After the film, Shinkai walked out to thunderous applause. He said he watched the last five minutes of the film, and said he was so happy about the reactions from the audience during those last five minutes, and the applause the film received as the credits began to roll, that he was moved almost to tears. He noted that while he studied in London for one and a half years, he thought about how the Japanese aspect of 5 Centimeters per Second would be accepted by foreign viewers. He decided he wanted to create a film that viewers from any country could sit and watch for two hours and enjoy the art.
Shinkai also said he wanted to tell the story of Morisaki and how he chose to live his life after he lost his wife. On the other hand, Asuna doesn't fully understand what she has lost when Shun dies. She wasn't sure if Shun truly died, or if Shin is actually Shun, so she goes on a journey to find her answer. Shinkai also noted he did keep the recent disaster in Japan in mind when creating the film, but said he could keep talking about that for hours so he would just leave it at that. Then he began his Q&A session.
What were your inspirations for using the Agartha creatures called Quetzal Coatl in the film, and how did you hear of that legend?
When I wanted to create the world of Agartha, I wanted it to be the foundation that sprouted all the legends around the world. So there are terms that you find in the film, some of them directly coming across to the topside world (the 'real world' in the film). When I was in London, I went to a museum that had a large exhibition on the Quetzal Coatl, and that became a huge inspiration for the film.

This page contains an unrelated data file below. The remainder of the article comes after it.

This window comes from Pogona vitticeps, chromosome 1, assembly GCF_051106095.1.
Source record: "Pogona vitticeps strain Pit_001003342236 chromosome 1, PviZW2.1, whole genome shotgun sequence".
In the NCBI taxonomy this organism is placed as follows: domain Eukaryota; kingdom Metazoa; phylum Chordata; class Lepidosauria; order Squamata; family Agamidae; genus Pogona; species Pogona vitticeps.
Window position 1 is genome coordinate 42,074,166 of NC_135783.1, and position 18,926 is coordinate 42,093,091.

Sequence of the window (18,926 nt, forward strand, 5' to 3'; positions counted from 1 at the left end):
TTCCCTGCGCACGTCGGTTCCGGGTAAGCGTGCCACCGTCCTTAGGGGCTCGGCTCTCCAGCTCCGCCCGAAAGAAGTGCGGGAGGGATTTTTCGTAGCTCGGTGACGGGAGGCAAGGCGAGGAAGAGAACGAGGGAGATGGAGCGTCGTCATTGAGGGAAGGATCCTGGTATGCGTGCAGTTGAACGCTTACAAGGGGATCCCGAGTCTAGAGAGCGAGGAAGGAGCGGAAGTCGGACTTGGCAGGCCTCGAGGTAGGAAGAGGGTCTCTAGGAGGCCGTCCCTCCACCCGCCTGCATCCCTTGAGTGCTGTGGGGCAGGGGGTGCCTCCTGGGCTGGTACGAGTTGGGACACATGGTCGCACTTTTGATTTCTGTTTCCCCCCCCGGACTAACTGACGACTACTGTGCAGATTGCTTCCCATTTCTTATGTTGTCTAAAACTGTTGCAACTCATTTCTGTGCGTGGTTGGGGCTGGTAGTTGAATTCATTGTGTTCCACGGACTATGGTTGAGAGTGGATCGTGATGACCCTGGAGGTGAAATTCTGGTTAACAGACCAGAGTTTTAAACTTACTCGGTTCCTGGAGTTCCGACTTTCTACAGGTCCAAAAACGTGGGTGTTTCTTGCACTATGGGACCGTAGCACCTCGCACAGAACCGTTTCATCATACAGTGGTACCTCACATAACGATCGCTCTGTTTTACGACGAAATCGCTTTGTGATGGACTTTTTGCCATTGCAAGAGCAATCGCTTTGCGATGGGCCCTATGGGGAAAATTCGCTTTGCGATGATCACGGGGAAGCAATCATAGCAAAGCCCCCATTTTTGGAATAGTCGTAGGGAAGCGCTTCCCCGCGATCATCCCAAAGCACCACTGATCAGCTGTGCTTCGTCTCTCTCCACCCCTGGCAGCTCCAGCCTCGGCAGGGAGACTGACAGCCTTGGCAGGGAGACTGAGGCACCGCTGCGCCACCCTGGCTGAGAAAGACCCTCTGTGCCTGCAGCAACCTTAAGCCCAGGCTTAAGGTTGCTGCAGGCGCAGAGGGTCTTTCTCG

How did you come to play with light and dark, life and death in the film?
The topside world is light and underworld Agartha is dark. Even in the daytime, Agartha is life, and at night time it becomes death. Light and dark plays a key role in this and in the visual representation of the film.
In the film, the realm of Agartha is depicted as a place mostly forgotten, and most of what is left of it is in ruins. This is something happening in rural Japan itself - was this something that you were thinking of when you made the film?
When the earthquake happened during the production of this film, it's not like this idea suddenly came about or anything. In 5 Centimeters per Second, there was the daily life in Japan, and as long as there was that, things just changed around where we were; that was one of the underlying themes of that film. But nowadays the basic idea that life really just goes on became a question for me. So that and seeing the world changing and the atmosphere around me, it played a role in the creation of Agartha.
Do you have any topics in mind for your next film?
I just finished creating this film, so I haven't started thinking about what to do next yet. I would like to explore a story though that asks the question, what if you have a comfortable life and you find yourself having to leave it? I would like to depict a story of a person leaving their home, whether by choice or not, and the positive actions that come about from leaving their home. I would like to create such a film.
Are you interested in working on a TV series?
It's not like I don't get offers actually, but a weekly broadcast? It seems like an awful lot of work to me. I would need more experience first before I tried creating a television series.